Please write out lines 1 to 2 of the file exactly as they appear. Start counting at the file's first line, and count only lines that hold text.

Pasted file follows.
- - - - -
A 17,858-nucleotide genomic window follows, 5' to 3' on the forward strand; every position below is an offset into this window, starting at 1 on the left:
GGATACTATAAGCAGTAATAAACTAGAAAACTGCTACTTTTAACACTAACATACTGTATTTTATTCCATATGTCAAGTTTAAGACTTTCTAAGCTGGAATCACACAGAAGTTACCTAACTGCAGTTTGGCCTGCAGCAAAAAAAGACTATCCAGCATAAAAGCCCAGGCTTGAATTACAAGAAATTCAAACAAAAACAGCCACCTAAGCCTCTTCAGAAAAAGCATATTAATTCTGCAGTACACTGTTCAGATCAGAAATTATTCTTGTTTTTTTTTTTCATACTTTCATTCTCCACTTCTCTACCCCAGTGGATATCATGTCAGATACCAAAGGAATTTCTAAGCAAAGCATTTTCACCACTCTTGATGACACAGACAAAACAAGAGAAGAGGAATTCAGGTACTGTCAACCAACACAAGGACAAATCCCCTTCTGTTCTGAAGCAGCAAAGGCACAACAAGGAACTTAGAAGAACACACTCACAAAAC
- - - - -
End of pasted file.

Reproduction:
A 17,858-nucleotide genomic window follows, 5' to 3' on the forward strand; every position below is an offset into this window, starting at 1 on the left:
GGATACTATAAGCAGTAATAAACTAGAAAACTGCTACTTTTAACACTAACATACTGTATTTTATTCCATATGTCAAGTTTAAGACTTTCTAAGCTGGAATCACACAGAAGTTACCTAACTGCAGTTTGGCCTGCAGCAAAAAAAGACTATCCAGCATAAAAGCCCAGGCTTGAATTACAAGAAATTCAAACAAAAACAGCCACCTAAGCCTCTTCAGAAAAAGCATATTAATTCTGCAGTACACTGTTCAGATCAGAAATTATTCTTGTTTTTTTTTTTCATACTTTCATTCTCCACTTCTCTACCCCAGTGGATATCATGTCAGATACCAAAGGAATTTCTAAGCAAAGCATTTTCACCACTCTTGATGACACAGACAAAACAAGAGAAGAGGAATTCAGGTACTGTCAACCAACACAAGGACAAATCCCCTTCTGTTCTGAAGCAGCAAAGGCACAACAAGGAACTTAGAAGAACACACTCACAAAAC